EU carcinogens legislation can be divided into two categories: that on marketing of carcinogens, and that on protecting workers exposed to them. Both classes of rules exist in tandem, and employers who produce or use these carcinogens have to comply with the obligations arising out of both.
The law on marketing carcinogenic substances is found in a slew of complex regulations and directives, which have been or soon will be amended or even scrapped as REACH, the new European law on the trade in chemicals which came in on 1 June 2007, is progressively implemented.
The main law dealing specifically with worker protection is the Carcinogens Directive. This piece of legislation, currently being revised, lays down an order of priority in obligations on employers to reduce the use of carcinogens at work.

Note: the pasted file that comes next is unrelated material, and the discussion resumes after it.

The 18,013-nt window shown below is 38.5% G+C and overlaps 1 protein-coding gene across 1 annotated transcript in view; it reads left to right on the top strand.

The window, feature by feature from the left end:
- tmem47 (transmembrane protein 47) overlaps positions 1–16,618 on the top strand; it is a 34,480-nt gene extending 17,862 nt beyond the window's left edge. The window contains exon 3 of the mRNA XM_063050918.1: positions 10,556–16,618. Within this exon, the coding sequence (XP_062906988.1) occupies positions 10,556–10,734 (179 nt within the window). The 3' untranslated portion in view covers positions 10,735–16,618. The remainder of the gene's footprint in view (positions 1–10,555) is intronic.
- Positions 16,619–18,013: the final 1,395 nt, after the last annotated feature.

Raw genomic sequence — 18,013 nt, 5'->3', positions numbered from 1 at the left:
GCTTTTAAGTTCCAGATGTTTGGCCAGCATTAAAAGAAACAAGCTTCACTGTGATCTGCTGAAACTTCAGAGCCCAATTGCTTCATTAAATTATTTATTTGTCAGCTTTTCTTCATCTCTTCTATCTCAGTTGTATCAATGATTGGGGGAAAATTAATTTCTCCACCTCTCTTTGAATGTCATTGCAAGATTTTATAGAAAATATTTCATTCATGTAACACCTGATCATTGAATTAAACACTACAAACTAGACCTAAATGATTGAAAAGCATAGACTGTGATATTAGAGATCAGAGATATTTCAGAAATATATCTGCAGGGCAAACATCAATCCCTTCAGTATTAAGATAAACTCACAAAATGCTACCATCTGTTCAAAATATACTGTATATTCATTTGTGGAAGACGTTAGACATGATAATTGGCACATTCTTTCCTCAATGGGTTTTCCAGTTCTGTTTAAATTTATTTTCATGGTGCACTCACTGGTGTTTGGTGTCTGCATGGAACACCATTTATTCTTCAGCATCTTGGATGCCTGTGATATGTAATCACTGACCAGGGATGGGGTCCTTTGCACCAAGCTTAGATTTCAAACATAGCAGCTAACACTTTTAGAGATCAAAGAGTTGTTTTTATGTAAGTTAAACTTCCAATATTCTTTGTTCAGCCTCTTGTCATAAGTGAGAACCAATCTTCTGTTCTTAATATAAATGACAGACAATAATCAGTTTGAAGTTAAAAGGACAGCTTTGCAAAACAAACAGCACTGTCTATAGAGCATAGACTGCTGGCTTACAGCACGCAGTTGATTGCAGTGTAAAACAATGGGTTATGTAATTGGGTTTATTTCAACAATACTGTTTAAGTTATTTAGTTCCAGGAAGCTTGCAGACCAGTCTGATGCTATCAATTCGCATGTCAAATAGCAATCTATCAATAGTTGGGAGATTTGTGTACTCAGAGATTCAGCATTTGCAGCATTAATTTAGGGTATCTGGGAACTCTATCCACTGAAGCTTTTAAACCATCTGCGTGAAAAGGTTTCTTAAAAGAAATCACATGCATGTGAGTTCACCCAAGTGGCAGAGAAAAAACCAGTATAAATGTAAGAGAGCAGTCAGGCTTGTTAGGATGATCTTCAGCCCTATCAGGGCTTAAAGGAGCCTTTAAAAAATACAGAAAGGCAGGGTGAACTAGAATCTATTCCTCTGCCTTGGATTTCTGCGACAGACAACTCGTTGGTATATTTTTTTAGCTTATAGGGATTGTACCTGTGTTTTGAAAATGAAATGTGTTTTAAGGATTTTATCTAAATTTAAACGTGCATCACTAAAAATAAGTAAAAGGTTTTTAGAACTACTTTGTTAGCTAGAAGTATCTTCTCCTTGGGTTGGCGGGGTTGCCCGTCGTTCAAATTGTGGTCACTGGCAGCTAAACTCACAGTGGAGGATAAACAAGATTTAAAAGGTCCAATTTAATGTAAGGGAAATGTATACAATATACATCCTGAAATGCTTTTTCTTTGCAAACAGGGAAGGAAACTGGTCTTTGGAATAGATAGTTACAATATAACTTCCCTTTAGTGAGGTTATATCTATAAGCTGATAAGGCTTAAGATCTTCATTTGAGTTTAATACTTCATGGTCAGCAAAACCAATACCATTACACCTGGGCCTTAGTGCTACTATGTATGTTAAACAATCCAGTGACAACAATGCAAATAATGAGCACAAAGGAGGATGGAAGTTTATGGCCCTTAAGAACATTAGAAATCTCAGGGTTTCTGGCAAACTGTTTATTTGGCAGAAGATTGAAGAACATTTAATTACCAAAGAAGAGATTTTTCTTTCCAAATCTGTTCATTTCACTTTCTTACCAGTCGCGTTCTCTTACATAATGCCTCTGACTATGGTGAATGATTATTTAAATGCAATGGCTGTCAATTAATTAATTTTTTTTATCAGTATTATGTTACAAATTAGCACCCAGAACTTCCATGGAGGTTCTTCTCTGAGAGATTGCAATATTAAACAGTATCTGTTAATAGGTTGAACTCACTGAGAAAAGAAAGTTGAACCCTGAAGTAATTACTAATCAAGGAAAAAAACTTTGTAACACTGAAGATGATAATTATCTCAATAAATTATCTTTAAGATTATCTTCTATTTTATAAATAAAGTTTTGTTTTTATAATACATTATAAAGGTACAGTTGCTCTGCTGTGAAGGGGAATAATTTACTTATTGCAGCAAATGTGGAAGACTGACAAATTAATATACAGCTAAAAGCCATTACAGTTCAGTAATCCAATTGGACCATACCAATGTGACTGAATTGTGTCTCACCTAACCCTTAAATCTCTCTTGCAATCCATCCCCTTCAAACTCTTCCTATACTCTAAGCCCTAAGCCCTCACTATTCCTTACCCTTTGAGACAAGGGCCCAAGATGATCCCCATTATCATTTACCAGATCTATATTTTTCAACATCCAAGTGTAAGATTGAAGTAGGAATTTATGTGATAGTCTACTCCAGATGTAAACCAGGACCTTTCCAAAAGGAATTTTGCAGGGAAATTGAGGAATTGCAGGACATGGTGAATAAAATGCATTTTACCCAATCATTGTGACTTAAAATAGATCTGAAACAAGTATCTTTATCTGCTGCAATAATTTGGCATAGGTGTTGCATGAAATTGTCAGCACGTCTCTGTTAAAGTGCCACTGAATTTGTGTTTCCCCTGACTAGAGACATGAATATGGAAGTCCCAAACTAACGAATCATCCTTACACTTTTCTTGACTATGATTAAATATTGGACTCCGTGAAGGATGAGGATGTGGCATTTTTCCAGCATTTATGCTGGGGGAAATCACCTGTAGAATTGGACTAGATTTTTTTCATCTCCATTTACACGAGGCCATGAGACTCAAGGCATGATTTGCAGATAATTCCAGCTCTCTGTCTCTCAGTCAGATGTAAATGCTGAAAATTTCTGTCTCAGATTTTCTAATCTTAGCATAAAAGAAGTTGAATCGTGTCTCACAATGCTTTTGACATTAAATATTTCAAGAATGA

The overriding obligation is to replace the carcinogen with a substance which is not dangerous or is less so. Where a safer alternative exists, the employer must use it whatever the cost to the business. Where substitution proves “technically impossible”, the employer must ensure that the carcinogen is manufactured or used in a closed system. If he cannot take this safety step, he must ensure that the workers’ exposure is “reduced to as low a level as is technically possible”. The Carcinogens Directive also provides for occupational exposure limit values to be established.
On 11 May 2016, after more than 10 years of procrastination, the European Commission adopted a proposal for a revision of the Directive on the prevention of occupational cancers. The text proposes to adopt binding occupational exposure limits (OELs) for 13 substances. The previous directive only provided for three. Some of these 13 agents, such as respirable crystalline silica (RCS), chromium (VI) compounds, hard wood dusts or hydrazine, concern a very large number of workers.
On 12 December 2017, the European Parliament and the Council adopted the new legislation in relation with the first phase of the revision of the 2004 directive. The text must be transposed into the national legislations of the EU Member States by 2019.